Miodrag Zivkovic was a Serbian sculptor, most known for his work on memorial complexes throughout the Former Yugoslavia. Born and raised in the small southern Serbian town of Leskovac, at the age of 16, Zivkovic and his family moved to Belgrade directly after the liberation of Serbia from Axis forces in 1944. Having been inspired by art at a young age, Zivkovic enrolled at the Academy of Applied Arts in Belgrade in 1946 to study sculpture after graduating from high school. Upon graduating in 1952, he entered compulsory military service, then, after complete this obligation, he began his tenure of teaching sculpture at several different schools across Serbia, all the while working on refining his personal sculptural style. He was working as an arts teaching instructor in Mladenovac and Novi Beograd and was later employed as an Assistant Professor at the Faculty of Applied Arts within the University of Arts in Belgrade, where he became Dean in 1974, a position he occupied until 1977. From 1977 to 1984 he was head of the Faculty's sculpture department. From 1991 to 1996 he was again Dean of the Faculty.
Through the 1960s and 1970s, Zivkovic received a number of prominent commissions from across Yugoslavia to design memorial sculptures to commemorate victims and events of the National Liberation War. These monuments are among his most famous and recognized works. His sculptural style in many of these monuments, and much of his other work is characterized by sharp geometric abstract forms that act as an elegant foil to the stunning beauty on which they are situated, appearing to almost burst forth or arise from within the landscape itself. In addition, these geometric shapes often hide mysterious peering gazes of stylized faces hidden within the angular abstractions. It is a distinctive and powerful style that lends itself to contemplation and reflection.
In addition to creating public sculptural pieces across the Yugoslav region, Zivkovic has been commissioned to create works abroad. In the early 1970s, Zivkovic spent several years in Chile where he organized the installation of several monuments he was commissioned to create. Then, in subsequent years, he also ventured to countries such as Italy, Nigeria, Egypt to install public sculptural works. In 2004, he was honorably awarded the 'Golden Ring' prize for a lifetime of contributions to art and culture in Serbia. Presently he resides in Belgrade, Serbia, where he continues to study and work within the medium of sculpture.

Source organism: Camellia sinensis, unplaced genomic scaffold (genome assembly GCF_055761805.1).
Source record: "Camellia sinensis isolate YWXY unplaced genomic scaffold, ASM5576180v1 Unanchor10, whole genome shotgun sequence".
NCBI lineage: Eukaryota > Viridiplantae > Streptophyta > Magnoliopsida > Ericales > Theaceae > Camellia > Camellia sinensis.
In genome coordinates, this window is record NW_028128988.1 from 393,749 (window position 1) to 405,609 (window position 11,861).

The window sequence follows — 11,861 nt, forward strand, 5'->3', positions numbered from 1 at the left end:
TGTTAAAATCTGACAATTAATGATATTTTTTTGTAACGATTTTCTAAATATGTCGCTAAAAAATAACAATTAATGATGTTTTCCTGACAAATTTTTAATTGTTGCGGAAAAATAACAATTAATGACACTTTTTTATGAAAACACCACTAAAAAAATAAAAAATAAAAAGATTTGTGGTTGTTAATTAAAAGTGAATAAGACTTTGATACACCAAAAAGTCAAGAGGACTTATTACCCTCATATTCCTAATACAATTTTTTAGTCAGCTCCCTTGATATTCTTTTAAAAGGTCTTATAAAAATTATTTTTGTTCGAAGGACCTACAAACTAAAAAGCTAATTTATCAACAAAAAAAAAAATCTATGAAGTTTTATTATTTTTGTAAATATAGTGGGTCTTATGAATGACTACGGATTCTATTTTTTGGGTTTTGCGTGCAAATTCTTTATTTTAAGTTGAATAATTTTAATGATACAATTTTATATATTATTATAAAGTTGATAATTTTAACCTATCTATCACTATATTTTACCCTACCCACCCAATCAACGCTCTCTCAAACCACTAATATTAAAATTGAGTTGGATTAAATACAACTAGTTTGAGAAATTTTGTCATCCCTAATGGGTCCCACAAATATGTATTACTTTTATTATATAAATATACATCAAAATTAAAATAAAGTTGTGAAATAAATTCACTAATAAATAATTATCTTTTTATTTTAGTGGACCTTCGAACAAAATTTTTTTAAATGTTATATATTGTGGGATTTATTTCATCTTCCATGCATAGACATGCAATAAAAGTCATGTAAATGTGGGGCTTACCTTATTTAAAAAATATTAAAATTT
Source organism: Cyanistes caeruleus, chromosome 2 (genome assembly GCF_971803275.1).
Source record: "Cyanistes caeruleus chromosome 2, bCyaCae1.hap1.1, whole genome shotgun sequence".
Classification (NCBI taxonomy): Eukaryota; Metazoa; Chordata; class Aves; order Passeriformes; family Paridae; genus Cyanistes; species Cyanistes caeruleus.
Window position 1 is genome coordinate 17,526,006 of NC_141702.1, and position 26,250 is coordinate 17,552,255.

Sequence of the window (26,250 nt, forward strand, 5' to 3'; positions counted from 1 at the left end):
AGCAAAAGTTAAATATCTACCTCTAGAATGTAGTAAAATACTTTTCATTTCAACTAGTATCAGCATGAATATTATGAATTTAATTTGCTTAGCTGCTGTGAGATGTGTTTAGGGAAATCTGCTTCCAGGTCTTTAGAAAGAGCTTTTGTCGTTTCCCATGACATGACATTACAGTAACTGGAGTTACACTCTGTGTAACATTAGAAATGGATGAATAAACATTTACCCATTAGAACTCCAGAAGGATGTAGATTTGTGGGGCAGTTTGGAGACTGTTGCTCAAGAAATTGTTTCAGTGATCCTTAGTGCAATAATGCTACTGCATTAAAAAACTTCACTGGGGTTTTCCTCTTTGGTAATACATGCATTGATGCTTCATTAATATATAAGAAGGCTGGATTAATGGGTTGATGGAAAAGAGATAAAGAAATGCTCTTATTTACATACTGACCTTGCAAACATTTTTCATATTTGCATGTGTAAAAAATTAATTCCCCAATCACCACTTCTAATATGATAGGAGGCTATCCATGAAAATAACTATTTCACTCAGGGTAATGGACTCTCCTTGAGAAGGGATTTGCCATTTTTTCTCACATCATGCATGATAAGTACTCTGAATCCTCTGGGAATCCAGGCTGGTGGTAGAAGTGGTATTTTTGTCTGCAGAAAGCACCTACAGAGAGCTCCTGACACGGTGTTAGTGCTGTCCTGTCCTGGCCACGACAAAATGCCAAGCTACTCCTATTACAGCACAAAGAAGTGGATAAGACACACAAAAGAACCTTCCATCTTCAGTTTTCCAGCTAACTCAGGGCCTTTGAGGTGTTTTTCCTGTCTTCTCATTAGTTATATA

Zivkovic is the author of a number of sculptures throughout the territory of the Former Yugoslavia and abroad, including Broken Wings, Kragujevac, Serbia (1963); Monument to Yugoslav Immigrants, Punta Arenas, Chile (1970); SSMemorial complex to the Battle of Sutjeska in the Valley of Heroes, Tjentiste, Bosnia & Herzegovina (1971); Monument to Fallen Fighters, Pristina, Kosovo (1971); Monumental Crypt, Gonars, Italy (1973); Monument Park Uprising and Revolution, Grahovo, Montenegro (1978); Kadinjaca Memorial Complex, near Uzice, Serbia (1952-1979); Freedom, Ulcinj, Montenegro (1985); Monument to the Royal Yugoslav Air Force defenders of Belgrade, New Belgrade, Serbia (1994).
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